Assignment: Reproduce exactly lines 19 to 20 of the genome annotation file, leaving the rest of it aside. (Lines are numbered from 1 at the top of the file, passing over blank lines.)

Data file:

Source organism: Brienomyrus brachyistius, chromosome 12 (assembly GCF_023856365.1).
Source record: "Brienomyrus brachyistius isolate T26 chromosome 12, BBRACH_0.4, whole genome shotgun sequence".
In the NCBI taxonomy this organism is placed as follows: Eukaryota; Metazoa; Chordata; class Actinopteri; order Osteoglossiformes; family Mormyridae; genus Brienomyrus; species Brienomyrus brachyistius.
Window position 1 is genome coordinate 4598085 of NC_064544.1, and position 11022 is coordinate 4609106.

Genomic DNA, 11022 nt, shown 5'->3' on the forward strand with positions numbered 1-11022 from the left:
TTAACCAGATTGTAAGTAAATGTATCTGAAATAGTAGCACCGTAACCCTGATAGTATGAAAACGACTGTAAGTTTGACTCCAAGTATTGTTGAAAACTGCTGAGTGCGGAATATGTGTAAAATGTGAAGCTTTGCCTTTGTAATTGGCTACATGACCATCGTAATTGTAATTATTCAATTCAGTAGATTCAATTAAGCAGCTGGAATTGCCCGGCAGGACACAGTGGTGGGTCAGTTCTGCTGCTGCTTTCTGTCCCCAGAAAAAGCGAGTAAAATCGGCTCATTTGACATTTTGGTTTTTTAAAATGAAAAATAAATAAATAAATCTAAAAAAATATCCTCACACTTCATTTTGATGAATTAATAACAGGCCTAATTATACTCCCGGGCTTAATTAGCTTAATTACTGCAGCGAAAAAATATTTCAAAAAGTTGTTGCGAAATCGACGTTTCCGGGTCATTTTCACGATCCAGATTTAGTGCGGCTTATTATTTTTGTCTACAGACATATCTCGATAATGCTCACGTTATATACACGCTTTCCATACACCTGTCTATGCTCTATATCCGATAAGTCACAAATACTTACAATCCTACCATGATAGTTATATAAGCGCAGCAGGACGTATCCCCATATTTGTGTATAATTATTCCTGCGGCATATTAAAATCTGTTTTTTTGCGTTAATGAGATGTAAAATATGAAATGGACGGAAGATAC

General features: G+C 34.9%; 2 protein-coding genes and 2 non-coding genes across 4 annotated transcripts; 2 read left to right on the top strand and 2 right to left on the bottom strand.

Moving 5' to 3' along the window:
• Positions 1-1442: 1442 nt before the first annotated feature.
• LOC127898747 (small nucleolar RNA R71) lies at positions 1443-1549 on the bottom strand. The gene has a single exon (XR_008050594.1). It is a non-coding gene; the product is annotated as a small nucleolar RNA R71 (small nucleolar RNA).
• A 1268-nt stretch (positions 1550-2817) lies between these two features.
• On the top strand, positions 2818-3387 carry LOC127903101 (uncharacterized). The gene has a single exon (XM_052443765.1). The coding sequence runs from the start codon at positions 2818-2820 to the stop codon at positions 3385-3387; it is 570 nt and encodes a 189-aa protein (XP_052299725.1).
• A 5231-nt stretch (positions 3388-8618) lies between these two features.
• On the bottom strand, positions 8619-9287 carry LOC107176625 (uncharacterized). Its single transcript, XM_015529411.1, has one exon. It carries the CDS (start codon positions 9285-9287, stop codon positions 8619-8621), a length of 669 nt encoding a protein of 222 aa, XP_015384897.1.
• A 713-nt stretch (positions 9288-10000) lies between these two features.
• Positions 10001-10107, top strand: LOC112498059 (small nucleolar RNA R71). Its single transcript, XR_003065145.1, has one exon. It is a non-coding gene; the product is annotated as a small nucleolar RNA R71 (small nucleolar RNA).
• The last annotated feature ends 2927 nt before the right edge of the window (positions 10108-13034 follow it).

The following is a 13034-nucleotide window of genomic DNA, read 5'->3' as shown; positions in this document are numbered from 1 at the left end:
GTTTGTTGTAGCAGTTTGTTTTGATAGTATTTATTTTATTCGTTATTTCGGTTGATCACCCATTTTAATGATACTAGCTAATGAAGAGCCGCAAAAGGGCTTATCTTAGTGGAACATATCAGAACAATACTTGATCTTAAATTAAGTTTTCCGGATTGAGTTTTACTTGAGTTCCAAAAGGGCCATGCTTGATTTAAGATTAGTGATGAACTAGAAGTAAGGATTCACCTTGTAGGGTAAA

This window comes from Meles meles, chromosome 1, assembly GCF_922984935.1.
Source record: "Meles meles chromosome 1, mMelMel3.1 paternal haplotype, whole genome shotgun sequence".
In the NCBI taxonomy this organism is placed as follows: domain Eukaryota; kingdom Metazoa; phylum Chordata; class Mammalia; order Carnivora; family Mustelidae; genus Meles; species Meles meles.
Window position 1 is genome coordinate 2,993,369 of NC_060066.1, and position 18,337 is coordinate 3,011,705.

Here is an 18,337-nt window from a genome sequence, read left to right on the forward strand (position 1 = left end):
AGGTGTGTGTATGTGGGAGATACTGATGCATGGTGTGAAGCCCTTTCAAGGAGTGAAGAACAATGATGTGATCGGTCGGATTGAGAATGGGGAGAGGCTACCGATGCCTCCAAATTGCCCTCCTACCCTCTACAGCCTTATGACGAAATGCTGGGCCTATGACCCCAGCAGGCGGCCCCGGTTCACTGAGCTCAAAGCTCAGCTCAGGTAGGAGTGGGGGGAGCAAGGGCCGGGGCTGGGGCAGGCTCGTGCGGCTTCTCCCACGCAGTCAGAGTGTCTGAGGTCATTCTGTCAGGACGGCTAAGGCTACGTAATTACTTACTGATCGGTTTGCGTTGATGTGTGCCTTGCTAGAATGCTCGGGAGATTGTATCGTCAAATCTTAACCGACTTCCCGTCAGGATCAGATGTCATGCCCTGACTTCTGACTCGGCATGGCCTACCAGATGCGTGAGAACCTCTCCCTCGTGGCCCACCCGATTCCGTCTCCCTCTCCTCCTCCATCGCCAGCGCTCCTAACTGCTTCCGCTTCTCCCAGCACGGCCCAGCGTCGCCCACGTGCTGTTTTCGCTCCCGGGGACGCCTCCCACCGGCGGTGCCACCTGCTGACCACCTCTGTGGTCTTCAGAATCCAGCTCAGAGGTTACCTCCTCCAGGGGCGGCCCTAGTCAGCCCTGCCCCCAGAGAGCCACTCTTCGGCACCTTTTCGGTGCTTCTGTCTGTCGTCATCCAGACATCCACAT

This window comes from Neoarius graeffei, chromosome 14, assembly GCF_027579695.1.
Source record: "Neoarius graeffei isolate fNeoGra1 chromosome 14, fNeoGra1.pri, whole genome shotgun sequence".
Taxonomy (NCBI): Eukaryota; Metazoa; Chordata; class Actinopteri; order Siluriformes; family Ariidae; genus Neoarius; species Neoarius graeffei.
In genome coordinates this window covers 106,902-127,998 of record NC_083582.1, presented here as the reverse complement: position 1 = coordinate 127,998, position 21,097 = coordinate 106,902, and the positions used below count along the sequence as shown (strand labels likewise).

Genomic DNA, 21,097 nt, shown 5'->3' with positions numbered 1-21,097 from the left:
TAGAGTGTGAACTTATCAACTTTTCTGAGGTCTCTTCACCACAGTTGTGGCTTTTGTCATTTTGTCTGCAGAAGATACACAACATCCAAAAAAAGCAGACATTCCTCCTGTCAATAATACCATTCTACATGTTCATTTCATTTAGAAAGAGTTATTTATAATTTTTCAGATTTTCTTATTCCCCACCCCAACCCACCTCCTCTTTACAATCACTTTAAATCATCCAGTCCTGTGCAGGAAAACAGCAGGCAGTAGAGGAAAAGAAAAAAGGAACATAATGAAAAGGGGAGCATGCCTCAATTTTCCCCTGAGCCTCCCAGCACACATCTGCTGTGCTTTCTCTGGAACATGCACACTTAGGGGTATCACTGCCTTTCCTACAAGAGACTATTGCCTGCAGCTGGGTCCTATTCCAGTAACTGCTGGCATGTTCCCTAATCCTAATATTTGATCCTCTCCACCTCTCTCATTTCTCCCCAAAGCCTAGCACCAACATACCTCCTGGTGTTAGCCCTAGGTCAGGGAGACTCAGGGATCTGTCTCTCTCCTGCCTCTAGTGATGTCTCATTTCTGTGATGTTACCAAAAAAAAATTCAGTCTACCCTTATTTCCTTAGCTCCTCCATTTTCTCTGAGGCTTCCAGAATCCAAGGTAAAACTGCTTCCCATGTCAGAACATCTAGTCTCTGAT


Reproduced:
GTTTGTTGTAGCAGTTTGTTTTGATAGTATTTATTTTATTCGTTATTTCGGTTGATCACCCATTTTAATGATACTAGCTAATGAAGAGCCGCAAAAGGGCTTATCTTAGTGGAACATATCAGAACAATACTTGATCTTAAATTAAGTTTTCCGGATTGAGTTTTACTTGAGTTCCAAAAGGGCCATGCTTGATTTAAGATTAGTGATGAACTAGAAGTAAGGATTCACCTTGTAGGGTAAA

This window comes from Meles meles, chromosome 1, assembly GCF_922984935.1.